said rotor being affixed to said nut means to rotate said nut means;
said motor casing being affixed to said carrier means to prevent rotation of said motor casing;
said movably mounted carrier means being affixed to a slideable support means for permitting sliding motion of said carrier means in a direction parallel to said screw means; and means for applying electricity to said motor to cause it to rotate, thereby rotating said nut and producing linear motion thereof and of said motor and carrier means along said screw means.
CA280,311A 1976-06-24 1977-06-10 Linear motion print element carrier apparatus Expired CA1067441A (en)

Priority Applications (1)

Application Number Priority Date Filing Date Title
US05/699,286 US4019616A (en) 1976-06-24 1976-06-24 Linear motion drive apparatus for a printer carriage

Publications (1)

Publication Number Publication Date
CA1067441A true CA1067441A (en) 1979-12-04



Family Applications (1)

Application Number Title Priority Date Filing Date
CA280,311A Expired CA1067441A (en) 1976-06-24 1977-06-10 Linear motion print element carrier apparatus

Country Status (8)

Country Link
US (1) US4019616A (en)
JP (1) JPS565195B2 (en)
CA (1) CA1067441A (en)
DE (1) DE2725147A1 (en)
FR (1) FR2355660B1 (en)
GB (1) GB1524663A (en)
IT (1) IT1115343B (en)
SE (1) SE413757B (en)

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USRE32222E (en) * 1982-08-05 1986-08-12 Trw Inc. Steering gear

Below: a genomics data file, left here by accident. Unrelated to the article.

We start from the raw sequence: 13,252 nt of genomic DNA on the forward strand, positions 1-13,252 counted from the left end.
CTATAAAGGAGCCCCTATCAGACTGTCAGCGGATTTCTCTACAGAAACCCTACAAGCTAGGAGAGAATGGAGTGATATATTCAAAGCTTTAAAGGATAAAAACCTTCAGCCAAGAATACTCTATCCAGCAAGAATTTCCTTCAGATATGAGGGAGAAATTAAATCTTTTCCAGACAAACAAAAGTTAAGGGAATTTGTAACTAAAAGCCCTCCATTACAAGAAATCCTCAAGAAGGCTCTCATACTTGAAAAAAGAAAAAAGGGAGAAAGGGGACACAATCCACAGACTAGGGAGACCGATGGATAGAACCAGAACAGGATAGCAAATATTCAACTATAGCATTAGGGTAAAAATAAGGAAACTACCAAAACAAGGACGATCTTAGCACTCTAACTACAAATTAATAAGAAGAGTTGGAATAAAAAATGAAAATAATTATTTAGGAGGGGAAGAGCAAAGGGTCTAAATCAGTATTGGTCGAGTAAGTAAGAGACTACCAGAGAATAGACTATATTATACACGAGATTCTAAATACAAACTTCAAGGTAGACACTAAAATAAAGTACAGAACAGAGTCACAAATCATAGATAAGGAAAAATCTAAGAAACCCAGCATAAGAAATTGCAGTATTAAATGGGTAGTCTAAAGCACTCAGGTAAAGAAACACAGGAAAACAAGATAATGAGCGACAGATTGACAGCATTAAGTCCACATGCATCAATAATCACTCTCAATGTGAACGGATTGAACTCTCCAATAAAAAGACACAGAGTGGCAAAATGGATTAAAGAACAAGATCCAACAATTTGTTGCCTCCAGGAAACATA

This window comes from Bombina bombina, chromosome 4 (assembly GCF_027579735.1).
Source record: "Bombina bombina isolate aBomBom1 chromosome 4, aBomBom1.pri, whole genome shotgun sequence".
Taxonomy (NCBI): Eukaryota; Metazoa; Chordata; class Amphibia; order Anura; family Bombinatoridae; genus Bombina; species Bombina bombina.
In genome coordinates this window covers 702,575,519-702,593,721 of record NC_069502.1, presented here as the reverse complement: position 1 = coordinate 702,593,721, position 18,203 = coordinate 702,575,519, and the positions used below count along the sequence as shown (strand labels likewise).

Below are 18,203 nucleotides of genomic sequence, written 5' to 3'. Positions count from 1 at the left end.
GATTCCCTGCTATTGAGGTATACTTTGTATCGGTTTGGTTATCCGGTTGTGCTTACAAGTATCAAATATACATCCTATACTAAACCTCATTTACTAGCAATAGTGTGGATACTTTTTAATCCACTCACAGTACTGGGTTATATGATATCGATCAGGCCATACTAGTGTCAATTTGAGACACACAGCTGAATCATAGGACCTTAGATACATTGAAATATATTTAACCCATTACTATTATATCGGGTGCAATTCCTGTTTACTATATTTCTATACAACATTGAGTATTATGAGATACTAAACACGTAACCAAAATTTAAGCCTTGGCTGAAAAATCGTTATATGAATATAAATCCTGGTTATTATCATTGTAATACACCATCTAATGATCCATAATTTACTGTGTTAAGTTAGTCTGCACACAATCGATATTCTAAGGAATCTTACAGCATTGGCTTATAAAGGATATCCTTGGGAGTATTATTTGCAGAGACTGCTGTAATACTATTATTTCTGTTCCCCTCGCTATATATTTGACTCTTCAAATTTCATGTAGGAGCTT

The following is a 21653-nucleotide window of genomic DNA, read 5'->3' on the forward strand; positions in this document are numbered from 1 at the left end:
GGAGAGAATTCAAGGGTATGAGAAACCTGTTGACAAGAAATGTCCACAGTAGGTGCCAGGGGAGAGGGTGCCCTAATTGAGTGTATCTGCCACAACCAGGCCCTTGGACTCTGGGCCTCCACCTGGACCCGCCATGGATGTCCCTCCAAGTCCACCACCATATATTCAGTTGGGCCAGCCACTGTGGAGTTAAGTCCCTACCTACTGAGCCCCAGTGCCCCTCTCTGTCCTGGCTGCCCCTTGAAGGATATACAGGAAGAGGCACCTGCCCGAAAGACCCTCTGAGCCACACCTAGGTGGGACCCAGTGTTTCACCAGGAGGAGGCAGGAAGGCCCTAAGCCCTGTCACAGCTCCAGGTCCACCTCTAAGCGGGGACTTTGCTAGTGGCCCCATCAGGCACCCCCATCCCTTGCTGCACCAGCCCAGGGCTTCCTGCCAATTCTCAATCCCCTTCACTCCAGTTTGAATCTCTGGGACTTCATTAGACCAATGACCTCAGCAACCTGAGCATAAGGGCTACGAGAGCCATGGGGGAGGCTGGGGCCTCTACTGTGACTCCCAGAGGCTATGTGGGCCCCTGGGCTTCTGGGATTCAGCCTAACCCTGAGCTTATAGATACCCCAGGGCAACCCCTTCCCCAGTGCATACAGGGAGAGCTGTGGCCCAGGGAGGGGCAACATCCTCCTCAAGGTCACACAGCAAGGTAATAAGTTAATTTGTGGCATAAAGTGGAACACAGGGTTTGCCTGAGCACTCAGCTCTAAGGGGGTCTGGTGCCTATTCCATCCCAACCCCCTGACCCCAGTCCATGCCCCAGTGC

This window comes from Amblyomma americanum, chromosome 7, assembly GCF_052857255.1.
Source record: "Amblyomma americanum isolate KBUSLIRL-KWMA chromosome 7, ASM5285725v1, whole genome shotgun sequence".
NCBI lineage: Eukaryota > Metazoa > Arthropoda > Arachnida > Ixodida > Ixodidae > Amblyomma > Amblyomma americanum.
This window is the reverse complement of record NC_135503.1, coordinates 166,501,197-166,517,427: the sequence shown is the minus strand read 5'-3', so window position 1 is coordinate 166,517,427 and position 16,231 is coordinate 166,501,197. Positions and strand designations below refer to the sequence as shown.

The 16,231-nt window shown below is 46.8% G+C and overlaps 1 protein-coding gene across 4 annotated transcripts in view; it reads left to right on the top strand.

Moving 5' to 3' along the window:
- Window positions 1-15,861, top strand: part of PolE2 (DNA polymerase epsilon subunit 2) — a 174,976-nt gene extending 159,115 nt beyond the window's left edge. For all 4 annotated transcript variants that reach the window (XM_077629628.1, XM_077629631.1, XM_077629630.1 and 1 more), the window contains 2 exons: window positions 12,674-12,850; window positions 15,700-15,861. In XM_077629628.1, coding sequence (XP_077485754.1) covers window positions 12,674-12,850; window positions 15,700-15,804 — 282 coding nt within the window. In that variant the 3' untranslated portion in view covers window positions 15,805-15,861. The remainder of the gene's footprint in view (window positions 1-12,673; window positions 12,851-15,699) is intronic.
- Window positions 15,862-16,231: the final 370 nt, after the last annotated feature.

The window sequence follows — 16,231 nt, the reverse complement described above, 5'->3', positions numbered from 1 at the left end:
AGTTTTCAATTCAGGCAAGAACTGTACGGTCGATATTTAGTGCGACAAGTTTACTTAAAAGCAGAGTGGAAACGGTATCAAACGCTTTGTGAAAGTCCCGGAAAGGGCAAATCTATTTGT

US4415054A (en) * 1982-08-05 1983-11-15 Trw Inc. Steering gear
SE444740B (en) * 1982-12-14 1986-04-28 Rotell Ab Apparatus for positioning a stellorgan
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US4591313A (en) * 1983-12-30 1986-05-27 The Boeing Company Propeller pitch control system and apparatus
US4712441A (en) * 1985-05-13 1987-12-15 Brunswick Valve & Control, Inc. Position controlled linear actuator
US4858481A (en) * 1985-05-13 1989-08-22 Brunswick Valve & Control, Inc. Position controlled linear actuator
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US4918921A (en) * 1987-10-22 1990-04-24 Automotive Products Plc Coaxial push rod and hollow screw ball nut drive for master cylinder
US4974464A (en) * 1988-03-17 1990-12-04 Erikson Kenneth W Motorized anti-backlash linear actuator
US4976556A (en) * 1989-01-09 1990-12-11 Smith Corona Corporation Print carrier rack drive
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US5205179A (en) * 1990-07-21 1993-04-27 Ina Walzlager Schaeffler Kg Speed changing device
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US5704250A (en) * 1996-04-04 1998-01-06 Western Atlas, Inc. Ball screw drive with dynamically adjustable preload
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Also Published As

Publication number Publication date
CA1067441A1 (en)
SE413757B (en) 1980-06-23
FR2355660A1 (en) 1978-01-20
DE2725147A1 (en) 1978-01-05
IT1115343B (en) 1986-02-03
FR2355660B1 (en) 1979-03-09
GB1524663A (en) 1978-09-13
JPS565195B2 (en) 1981-02-03
SE7706912A (en) 1977-12-25
JPS532111A (en) 1978-01-10
US4019616A (en) 1977-04-26